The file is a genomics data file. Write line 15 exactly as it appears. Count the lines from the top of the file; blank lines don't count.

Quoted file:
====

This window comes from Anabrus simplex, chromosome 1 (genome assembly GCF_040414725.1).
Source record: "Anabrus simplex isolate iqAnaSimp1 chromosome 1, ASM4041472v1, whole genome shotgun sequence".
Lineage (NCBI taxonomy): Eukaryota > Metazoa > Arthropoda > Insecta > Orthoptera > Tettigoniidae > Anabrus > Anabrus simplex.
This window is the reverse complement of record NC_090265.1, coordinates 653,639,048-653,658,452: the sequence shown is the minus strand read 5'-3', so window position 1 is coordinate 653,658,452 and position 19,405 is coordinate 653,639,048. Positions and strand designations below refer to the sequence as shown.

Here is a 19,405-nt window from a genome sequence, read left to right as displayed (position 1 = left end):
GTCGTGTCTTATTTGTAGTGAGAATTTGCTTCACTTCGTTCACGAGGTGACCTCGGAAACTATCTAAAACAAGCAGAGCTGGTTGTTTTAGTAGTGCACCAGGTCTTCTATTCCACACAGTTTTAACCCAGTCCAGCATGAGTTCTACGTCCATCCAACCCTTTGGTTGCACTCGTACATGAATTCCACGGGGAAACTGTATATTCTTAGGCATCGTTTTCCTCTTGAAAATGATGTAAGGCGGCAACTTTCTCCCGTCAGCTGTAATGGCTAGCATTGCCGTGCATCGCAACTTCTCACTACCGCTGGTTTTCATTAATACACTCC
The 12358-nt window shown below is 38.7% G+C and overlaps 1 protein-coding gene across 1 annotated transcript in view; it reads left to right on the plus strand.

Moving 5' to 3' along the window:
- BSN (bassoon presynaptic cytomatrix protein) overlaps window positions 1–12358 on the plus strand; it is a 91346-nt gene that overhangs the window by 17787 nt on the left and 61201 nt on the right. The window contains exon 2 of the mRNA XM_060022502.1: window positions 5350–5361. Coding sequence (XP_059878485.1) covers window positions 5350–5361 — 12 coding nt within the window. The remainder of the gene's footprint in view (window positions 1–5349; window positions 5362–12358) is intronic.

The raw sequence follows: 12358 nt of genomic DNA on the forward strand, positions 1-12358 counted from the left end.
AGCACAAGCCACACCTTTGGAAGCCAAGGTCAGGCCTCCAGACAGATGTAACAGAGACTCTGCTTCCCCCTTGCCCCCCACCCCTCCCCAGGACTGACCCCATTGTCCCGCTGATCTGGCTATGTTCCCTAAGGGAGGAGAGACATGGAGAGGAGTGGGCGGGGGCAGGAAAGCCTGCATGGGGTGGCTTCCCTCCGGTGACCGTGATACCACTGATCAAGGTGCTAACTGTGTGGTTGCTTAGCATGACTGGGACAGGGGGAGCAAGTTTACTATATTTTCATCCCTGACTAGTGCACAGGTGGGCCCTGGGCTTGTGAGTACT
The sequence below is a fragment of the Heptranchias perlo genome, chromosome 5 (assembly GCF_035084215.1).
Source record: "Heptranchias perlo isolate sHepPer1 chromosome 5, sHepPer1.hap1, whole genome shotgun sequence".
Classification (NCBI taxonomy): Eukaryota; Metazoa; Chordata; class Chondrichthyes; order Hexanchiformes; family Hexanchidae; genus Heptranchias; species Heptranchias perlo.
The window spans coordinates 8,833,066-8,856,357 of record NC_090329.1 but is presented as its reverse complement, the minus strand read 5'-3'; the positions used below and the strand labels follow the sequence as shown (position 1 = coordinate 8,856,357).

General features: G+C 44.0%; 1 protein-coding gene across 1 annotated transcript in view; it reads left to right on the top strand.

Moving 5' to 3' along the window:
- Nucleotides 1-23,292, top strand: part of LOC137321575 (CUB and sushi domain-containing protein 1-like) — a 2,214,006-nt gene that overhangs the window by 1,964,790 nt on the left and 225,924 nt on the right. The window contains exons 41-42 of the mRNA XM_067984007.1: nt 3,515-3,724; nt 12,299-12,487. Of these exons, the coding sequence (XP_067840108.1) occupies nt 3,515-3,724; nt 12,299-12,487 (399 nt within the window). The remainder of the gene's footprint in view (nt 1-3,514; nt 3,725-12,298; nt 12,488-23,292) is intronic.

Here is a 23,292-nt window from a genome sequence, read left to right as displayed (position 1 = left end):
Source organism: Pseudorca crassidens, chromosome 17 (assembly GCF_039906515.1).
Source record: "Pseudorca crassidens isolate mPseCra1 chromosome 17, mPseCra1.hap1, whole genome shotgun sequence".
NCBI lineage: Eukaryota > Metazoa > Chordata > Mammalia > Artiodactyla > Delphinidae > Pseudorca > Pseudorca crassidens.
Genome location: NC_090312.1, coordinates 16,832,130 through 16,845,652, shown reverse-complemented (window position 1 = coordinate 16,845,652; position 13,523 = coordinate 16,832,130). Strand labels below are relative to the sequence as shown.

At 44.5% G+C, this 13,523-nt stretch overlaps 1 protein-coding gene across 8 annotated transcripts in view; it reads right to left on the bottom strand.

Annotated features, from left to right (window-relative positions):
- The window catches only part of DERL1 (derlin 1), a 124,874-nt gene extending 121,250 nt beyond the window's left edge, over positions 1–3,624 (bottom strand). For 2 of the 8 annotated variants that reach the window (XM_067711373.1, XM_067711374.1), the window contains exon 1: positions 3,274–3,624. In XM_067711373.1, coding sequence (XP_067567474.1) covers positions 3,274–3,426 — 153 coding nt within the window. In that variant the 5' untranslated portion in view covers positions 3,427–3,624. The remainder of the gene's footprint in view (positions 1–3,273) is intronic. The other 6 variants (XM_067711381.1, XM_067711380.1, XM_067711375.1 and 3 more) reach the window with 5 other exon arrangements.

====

The window spans coordinates 8,833,066-8,856,357 of record NC_090329.1 but is presented as its reverse complement, the minus strand read 5'-3'; the positions used below and the strand labels follow the sequence as shown (position 1 = coordinate 8,856,357).